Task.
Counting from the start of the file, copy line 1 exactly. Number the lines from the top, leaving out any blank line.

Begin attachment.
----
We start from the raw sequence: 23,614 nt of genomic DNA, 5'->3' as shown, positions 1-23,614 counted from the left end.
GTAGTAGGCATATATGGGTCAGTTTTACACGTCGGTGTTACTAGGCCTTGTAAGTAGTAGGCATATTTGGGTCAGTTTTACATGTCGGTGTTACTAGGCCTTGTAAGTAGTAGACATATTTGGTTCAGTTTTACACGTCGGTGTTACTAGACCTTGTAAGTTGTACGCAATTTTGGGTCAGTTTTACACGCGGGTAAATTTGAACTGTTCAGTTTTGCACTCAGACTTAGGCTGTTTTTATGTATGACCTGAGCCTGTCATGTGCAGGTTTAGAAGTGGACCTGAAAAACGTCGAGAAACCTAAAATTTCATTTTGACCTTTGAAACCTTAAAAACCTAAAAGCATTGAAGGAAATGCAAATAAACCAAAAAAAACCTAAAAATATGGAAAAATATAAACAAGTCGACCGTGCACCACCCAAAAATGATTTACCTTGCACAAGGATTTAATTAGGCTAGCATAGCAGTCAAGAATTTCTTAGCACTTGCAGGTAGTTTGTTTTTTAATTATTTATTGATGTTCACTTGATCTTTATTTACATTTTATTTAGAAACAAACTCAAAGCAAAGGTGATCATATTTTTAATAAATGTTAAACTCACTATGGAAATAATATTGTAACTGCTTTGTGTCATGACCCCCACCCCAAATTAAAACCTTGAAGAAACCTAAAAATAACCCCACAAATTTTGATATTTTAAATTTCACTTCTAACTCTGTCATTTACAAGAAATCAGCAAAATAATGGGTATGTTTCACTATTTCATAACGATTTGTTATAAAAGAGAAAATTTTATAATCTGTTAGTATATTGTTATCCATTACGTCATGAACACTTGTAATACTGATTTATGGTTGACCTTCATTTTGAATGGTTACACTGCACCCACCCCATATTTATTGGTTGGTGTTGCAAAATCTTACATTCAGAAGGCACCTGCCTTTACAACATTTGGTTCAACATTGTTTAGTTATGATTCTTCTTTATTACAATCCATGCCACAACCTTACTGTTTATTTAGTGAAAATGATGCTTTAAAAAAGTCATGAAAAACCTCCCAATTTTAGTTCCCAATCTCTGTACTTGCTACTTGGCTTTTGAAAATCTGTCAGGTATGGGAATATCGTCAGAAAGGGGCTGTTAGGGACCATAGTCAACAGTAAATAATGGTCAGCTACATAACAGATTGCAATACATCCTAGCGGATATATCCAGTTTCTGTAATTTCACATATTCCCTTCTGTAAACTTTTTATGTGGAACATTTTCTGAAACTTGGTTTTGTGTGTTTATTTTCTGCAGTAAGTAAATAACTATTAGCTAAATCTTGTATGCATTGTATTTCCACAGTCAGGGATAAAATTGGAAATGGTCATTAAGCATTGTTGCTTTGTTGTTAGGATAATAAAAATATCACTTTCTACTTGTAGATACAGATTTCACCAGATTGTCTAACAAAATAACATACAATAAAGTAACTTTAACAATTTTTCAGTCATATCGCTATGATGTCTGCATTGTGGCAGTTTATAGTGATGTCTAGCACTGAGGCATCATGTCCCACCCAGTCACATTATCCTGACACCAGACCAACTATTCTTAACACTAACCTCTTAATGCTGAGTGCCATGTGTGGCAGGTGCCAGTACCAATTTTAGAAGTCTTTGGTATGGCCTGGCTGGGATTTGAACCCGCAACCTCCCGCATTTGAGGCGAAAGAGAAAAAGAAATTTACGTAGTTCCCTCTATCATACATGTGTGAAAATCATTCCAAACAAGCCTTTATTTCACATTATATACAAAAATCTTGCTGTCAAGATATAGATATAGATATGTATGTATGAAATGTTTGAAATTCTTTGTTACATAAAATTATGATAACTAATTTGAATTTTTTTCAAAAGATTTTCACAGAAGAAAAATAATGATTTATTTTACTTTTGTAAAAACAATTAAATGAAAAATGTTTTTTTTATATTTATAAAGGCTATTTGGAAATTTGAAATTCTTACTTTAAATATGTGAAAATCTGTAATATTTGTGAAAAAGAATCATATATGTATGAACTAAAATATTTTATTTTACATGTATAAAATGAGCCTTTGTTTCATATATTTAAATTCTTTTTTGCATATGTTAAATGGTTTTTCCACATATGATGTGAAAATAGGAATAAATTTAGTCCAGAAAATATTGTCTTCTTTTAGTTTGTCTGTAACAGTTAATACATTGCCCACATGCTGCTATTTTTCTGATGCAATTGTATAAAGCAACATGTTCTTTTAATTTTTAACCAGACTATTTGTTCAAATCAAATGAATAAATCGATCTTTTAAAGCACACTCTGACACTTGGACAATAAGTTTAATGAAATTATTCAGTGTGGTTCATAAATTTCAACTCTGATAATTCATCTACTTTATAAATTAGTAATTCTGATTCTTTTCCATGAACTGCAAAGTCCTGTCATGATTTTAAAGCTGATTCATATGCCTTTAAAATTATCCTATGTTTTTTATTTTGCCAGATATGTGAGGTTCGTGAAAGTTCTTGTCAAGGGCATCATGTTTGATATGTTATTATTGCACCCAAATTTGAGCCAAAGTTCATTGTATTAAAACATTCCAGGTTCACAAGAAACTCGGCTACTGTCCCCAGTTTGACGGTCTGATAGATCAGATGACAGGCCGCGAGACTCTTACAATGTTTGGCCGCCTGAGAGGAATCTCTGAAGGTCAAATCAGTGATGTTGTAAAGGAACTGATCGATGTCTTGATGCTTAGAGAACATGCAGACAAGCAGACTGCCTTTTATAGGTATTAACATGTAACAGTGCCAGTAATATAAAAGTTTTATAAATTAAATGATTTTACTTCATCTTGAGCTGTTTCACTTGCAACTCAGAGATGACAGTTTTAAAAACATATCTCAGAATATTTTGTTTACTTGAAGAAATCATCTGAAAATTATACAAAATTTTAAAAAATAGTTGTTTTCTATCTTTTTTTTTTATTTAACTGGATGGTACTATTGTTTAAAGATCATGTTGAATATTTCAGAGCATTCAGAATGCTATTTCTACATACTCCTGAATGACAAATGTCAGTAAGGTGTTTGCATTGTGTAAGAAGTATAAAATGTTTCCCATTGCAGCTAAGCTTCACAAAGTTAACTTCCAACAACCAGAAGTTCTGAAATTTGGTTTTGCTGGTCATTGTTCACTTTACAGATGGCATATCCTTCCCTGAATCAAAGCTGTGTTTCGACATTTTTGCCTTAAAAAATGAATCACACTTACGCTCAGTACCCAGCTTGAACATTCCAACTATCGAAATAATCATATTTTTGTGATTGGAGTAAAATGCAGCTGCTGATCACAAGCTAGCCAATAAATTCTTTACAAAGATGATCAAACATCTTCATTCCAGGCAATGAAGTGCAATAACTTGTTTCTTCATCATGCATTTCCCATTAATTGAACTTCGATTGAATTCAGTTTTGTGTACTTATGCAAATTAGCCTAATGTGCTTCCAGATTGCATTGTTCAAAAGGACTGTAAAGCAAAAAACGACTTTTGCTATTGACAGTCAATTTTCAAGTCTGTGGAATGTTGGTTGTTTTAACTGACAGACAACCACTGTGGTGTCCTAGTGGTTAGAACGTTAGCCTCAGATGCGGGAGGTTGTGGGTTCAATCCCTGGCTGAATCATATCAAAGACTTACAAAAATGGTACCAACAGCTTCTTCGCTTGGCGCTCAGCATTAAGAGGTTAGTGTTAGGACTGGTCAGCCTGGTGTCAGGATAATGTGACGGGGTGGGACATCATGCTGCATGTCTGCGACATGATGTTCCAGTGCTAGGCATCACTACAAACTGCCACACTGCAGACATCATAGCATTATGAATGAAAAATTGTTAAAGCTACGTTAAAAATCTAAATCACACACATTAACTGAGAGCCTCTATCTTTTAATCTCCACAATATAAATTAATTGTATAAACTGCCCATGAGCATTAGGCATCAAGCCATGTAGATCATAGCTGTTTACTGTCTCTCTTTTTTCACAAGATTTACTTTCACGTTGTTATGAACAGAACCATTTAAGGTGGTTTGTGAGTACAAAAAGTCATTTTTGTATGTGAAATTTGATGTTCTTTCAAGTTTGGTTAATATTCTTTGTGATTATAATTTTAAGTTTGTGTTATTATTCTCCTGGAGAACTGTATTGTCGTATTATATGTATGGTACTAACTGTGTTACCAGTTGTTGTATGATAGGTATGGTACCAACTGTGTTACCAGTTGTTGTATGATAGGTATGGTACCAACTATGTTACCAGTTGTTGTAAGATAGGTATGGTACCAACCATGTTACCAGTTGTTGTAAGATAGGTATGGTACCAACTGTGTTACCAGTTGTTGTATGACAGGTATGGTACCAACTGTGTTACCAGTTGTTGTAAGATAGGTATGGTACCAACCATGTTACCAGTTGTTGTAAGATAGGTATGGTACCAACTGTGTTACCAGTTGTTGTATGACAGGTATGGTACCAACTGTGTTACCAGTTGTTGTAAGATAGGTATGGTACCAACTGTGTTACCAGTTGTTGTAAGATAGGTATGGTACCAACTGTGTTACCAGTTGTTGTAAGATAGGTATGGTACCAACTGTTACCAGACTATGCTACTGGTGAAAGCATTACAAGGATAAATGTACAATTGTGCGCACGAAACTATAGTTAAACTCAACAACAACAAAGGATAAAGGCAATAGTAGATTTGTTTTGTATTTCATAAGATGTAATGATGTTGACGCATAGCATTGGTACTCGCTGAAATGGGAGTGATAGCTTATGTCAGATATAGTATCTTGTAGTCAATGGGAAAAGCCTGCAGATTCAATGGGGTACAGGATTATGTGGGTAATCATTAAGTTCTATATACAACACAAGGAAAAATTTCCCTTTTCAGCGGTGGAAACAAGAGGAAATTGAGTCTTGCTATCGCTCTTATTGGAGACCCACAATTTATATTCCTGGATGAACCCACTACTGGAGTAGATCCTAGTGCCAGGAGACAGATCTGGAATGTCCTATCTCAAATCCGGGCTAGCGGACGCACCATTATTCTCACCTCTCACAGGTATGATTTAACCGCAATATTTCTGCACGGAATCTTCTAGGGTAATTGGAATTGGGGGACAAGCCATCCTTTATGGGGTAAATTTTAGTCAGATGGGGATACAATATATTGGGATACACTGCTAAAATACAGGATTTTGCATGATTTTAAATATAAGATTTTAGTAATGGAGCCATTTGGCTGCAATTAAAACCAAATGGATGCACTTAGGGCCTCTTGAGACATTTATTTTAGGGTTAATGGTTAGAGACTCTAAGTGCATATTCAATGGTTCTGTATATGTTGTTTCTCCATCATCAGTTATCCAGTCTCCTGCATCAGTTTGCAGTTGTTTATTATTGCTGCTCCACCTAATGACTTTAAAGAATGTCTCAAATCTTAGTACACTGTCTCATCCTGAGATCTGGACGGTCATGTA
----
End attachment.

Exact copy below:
We start from the raw sequence: 23,614 nt of genomic DNA, 5'->3' as shown, positions 1-23,614 counted from the left end.